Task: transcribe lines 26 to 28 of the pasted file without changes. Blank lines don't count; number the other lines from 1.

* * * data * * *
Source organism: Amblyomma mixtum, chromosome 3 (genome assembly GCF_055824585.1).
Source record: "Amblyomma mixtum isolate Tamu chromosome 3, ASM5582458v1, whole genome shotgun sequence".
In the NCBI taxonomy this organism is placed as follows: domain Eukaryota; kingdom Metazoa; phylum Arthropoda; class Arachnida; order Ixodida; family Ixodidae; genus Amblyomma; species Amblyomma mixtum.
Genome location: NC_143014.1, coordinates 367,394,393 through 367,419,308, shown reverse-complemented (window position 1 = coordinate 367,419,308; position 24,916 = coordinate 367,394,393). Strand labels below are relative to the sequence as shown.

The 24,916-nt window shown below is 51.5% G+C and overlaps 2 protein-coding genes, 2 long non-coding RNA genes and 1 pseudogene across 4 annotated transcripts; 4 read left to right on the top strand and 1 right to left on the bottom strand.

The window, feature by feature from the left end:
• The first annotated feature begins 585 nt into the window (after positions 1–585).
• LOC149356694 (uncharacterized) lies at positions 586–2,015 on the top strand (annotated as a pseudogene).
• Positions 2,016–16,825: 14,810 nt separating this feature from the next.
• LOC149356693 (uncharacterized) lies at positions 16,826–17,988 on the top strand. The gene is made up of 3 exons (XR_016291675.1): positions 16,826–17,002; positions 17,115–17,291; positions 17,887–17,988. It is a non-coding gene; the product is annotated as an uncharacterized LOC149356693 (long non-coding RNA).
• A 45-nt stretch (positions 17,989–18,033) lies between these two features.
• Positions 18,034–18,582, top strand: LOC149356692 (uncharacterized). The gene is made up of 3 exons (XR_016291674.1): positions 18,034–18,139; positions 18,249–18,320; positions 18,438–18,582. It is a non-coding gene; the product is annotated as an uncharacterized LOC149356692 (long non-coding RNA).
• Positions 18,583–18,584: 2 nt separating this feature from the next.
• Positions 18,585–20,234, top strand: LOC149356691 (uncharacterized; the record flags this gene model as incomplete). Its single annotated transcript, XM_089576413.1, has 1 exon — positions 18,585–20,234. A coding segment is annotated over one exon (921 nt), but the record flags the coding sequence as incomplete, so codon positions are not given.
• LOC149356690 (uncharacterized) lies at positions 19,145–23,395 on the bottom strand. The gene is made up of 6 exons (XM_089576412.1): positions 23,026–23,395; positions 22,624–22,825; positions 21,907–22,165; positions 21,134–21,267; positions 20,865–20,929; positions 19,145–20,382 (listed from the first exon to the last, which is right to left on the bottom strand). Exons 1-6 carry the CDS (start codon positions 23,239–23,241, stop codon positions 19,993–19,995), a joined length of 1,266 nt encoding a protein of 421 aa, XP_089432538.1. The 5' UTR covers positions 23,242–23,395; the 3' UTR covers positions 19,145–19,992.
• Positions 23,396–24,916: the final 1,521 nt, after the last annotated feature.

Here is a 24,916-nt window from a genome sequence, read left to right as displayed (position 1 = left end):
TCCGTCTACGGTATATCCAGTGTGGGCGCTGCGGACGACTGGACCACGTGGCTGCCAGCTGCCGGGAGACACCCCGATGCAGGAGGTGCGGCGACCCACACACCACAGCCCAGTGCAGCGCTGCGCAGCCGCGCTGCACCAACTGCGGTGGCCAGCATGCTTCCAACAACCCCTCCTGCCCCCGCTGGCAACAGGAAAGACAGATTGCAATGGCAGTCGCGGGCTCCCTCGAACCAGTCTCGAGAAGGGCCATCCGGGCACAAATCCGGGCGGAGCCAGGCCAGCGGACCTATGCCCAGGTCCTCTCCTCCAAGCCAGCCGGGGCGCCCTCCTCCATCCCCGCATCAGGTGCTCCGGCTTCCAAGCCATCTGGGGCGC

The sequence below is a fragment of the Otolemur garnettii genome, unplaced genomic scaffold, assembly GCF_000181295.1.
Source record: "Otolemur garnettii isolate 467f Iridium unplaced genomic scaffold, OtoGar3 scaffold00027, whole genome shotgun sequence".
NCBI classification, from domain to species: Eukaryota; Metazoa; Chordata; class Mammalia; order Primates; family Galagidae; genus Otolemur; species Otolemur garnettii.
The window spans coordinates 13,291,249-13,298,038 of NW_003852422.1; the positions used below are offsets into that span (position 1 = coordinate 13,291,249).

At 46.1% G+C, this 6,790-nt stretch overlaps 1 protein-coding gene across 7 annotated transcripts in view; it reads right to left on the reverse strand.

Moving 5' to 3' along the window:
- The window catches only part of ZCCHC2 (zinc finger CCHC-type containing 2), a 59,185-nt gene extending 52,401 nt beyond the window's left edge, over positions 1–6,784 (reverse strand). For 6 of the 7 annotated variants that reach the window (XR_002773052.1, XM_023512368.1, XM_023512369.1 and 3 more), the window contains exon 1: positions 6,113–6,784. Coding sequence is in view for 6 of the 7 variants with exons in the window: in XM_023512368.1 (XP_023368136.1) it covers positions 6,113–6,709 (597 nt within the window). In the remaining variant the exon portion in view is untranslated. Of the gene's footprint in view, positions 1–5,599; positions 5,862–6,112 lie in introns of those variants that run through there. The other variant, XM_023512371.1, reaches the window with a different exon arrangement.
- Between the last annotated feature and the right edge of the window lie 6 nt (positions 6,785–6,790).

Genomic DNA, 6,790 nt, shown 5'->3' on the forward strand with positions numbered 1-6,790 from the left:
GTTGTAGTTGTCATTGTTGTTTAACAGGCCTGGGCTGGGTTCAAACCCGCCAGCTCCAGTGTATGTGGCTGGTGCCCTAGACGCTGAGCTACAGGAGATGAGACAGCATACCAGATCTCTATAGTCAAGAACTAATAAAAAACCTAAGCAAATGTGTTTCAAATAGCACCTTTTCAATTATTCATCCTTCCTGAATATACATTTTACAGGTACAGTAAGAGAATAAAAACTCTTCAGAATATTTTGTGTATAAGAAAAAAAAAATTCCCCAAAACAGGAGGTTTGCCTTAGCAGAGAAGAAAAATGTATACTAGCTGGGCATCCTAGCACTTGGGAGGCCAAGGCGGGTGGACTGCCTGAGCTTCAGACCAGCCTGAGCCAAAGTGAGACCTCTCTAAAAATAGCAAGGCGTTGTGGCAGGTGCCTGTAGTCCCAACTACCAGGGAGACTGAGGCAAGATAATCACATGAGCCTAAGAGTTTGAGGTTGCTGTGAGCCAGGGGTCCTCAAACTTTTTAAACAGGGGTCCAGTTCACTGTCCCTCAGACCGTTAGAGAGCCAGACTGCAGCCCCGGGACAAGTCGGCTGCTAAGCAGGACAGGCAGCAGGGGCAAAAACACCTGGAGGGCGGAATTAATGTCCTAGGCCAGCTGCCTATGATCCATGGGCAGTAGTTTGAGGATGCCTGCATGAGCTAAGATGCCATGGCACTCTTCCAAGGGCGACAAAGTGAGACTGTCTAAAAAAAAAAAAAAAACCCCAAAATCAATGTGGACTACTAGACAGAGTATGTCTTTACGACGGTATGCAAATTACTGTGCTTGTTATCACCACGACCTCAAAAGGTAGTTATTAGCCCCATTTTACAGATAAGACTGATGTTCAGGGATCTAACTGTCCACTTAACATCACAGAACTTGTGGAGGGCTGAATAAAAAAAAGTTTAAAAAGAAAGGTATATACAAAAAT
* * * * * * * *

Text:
- Between the last annotated feature and the right edge of the window lie 6 nt (positions 6,785–6,790).

Genomic DNA, 6,790 nt, shown 5'->3' on the forward strand with positions numbered 1-6,790 from the left:
GTTGTAGTTGTCATTGTTGTTTAACAGGCCTGGGCTGGGTTCAAACCCGCCAGCTCCAGTGTATGTGGCTGGTGCCCTAGACGCTGAGCTACAGGAGATGAGACAGCATACCAGATCTCTATAGTCAAGAACTAATAAAAAACCTAAGCAAATGTGTTTCAAATAGCACCTTTTCAATTATTCATCCTTCCTGAATATACATTTTACAGGTACAGTAAGAGAATAAAAACTCTTCAGAATATTTTGTGTATAAGAAAAAAAAAATTCCCCAAAACAGGAGGTTTGCCTTAGCAGAGAAGAAAAATGTATACTAGCTGGGCATCCTAGCACTTGGGAGGCCAAGGCGGGTGGACTGCCTGAGCTTCAGACCAGCCTGAGCCAAAGTGAGACCTCTCTAAAAATAGCAAGGCGTTGTGGCAGGTGCCTGTAGTCCCAACTACCAGGGAGACTGAGGCAAGATAATCACATGAGCCTAAGAGTTTGAGGTTGCTGTGAGCCAGGGGTCCTCAAACTTTTTAAACAGGGGTCCAGTTCACTGTCCCTCAGACCGTTAGAGAGCCAGACTGCAGCCCCGGGACAAGTCGGCTGCTAAGCAGGACAGGCAGCAGGGGCAAAAACACCTGGAGGGCGGAATTAATGTCCTAGGCCAGCTGCCTATGATCCATGGGCAGTAGTTTGAGGATGCCTGCATGAGCTAAGATGCCATGGCACTCTTCCAAGGGCGACAAAGTGAGACTGTCTAAAAAAAAAAAAAAAACCCCAAAATCAATGTGGACTACTAGACAGAGTATGTCTTTACGACGGTATGCAAATTACTGTGCTTGTTATCACCACGACCTCAAAAGGTAGTTATTAGCCCCATTTTACAGATAAGACTGATGTTCAGGGATCTAACTGTCCACTTAACATCACAGAACTTGTGGAGGGCTGAATAAAAAAAAGTTTAAAAAGAAAGGTATATACAAAAAT